It's close to midnight on Tuesday and inside Marina Mall George Saad, a 23-year-old Egyptian, puts on a pair of 3D glasses.
He has drawn a lightning-shaped scar on his forehead. He holds a map in his right hand, in the other, a brown blanket and sphere.
For this Abu Dhabi resident, the moment the final film in the Harry Potter series, Harry Potter and the Deathly Hallows: Part II, hit the screens marked a culmination of a love that began in childhood for the world's most famous wizard.
He was among hundreds of people who turned up in the wee hours for screenings at cinemas across Abu Dhabi yesterday. They were among the first in the world to see the film, which opens in the US and the UK today.
Saad, the UAE's self-proclaimed number-one Potter fan, was among other enthusiasts who flocked to early viewings yesterday morning across the UAE, which was one of the first countries in the world to begin regular screenings for the film.
"When I was in the eighth grade, my brother told me to read them [the books]," says Saad. "I got them from the school library, and I read the first in a class. I've been hooked ever since."
Saad brought along an entourage of friends.
"It was his idea to come along, but we wanted to come anyway," says 24-year-old Atif Aslam, from India.
"Yes, he made us come to this showing, but we love it," nods 24-year-old Sami Haddad, from Lebanon.
In a show of support for his friend, Haddad, an office worker, made a special trip from Dubai and intended to head straight back there after the credits rolled.
Later in the year, he adds, there are plans afoot to take their Hogwarts-obsessed companion to the recently opened Wizarding World of Harry Potter theme park, in Orlando, Florida in the US.
Twelve-year-old Sahera Walker, from the UK, accompanied by her younger sister Hanah and her parents, also made the midnight trip.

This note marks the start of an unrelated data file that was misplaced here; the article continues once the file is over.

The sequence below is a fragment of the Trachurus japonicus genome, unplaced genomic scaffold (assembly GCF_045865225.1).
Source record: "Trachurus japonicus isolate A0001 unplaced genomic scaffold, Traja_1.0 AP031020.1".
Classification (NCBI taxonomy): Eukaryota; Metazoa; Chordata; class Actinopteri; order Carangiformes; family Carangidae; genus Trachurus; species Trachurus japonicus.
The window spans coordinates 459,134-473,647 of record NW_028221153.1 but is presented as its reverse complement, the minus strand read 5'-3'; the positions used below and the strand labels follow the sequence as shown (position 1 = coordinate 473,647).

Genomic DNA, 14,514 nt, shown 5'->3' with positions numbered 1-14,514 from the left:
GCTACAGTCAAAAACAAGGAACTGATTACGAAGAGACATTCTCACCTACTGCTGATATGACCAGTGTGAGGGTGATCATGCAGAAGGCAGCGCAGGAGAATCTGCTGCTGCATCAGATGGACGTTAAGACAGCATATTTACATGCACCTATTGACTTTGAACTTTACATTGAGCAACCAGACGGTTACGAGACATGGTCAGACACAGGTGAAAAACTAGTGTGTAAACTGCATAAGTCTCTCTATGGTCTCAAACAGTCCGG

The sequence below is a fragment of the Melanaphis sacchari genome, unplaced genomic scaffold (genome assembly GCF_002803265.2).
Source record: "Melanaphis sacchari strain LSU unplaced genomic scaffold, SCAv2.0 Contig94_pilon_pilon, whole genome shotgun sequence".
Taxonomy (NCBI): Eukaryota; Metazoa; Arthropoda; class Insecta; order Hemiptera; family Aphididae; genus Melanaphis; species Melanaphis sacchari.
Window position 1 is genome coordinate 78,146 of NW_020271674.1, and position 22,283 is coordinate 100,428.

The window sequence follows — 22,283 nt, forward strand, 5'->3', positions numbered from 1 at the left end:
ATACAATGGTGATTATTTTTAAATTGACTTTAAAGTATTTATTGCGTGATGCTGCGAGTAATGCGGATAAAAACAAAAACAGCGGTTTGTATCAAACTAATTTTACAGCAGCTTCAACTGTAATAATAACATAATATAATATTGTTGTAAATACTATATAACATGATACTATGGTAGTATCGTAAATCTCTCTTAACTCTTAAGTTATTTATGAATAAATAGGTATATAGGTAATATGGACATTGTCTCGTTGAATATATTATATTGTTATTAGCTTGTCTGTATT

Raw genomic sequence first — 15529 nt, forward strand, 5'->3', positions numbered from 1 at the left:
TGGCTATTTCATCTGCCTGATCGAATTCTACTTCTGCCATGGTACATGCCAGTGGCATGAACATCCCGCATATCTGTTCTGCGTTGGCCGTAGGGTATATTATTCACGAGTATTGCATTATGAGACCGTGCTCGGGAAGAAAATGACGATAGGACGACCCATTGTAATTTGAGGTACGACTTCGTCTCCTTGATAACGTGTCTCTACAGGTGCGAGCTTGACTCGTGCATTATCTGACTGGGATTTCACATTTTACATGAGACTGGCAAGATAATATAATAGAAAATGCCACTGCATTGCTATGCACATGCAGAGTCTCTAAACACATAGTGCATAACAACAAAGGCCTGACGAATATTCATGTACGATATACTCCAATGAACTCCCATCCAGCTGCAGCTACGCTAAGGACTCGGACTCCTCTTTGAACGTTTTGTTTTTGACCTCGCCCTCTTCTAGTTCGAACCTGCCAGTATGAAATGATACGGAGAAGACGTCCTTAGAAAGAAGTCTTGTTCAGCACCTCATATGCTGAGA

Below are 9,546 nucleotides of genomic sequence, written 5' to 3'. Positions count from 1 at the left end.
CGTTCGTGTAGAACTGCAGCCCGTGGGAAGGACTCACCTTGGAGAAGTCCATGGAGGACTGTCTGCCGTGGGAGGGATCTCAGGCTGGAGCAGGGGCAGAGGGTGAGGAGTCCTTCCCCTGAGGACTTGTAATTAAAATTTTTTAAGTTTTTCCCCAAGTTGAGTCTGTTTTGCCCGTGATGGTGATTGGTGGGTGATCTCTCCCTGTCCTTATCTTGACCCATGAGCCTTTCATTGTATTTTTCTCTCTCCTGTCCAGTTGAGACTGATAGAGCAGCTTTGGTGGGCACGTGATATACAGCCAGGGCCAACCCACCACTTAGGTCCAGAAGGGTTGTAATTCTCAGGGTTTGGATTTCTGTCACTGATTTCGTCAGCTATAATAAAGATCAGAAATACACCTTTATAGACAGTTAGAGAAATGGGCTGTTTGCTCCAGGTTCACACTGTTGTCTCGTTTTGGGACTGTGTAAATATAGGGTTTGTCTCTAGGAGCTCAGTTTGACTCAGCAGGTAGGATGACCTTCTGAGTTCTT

"When the last book came out, we went to the shop at midnight," says 10-year-old Hanah. The sisters, she adds, even helped shop staff dole out the books to eager fans.
The girls came bearing a "marauder's map".
First introduced in the third book, The Prisoner of Azkaban, the map pinpoints the location of anyone within Harry's magic school, Hogwarts.
"It was very simple to make," Sahera adds. "We wet a tea-bag, and then rubbed it on some paper. To make the paper look old, we crumpled it up, and we also ripped the edges." The real trick, she adds, was to illustrate the map - using a black marker - while the paper was still damp. "It makes it sink in," she says.
Like many fans, the sisters see the films but prefer the Potter books.
"I like the books better, because they build a better image in your head," says Sahera.
Also making their way to the screening were Alan and Agha Khande - an Iraqi couple in their thirties who can count themselves among the franchise's newest Potter fans.
"Don't laugh, but I had chicken-pox last week, so we stayed in watching all the films," says Alan. "Eventually, we decided to come to the screening."
As he heads to his seat Alan thinks carefully before naming his favourite character: "Voldemort. He is so persistent, even though he knows he will fail at some point. Basically, he is fighting a kid and is not ashamed."
Filling the best seats in the medium-sized auditorium, the film opened with little fanfare and a smattering of applause.
The most adult of all the movies - the usually cherub-faced Daniel Radcliffe occasionally sports some delightfully wimpish stubble - the audience reacted to the scenes with laughter and even a cheer at one of the major plot resolutions.
And then it was done, two-and-half hours, 14 years of books and 10 years of movies later.
"It was a really good film, and I thought it did the story justice, but seeing all three of them [Harry, Ron, and Hermione] on platform nine-and-three-quarters was bittersweet," says Saad.
Suddenly he perks up.
"Hmmmm. Maybe I'll go see it again on Sunday."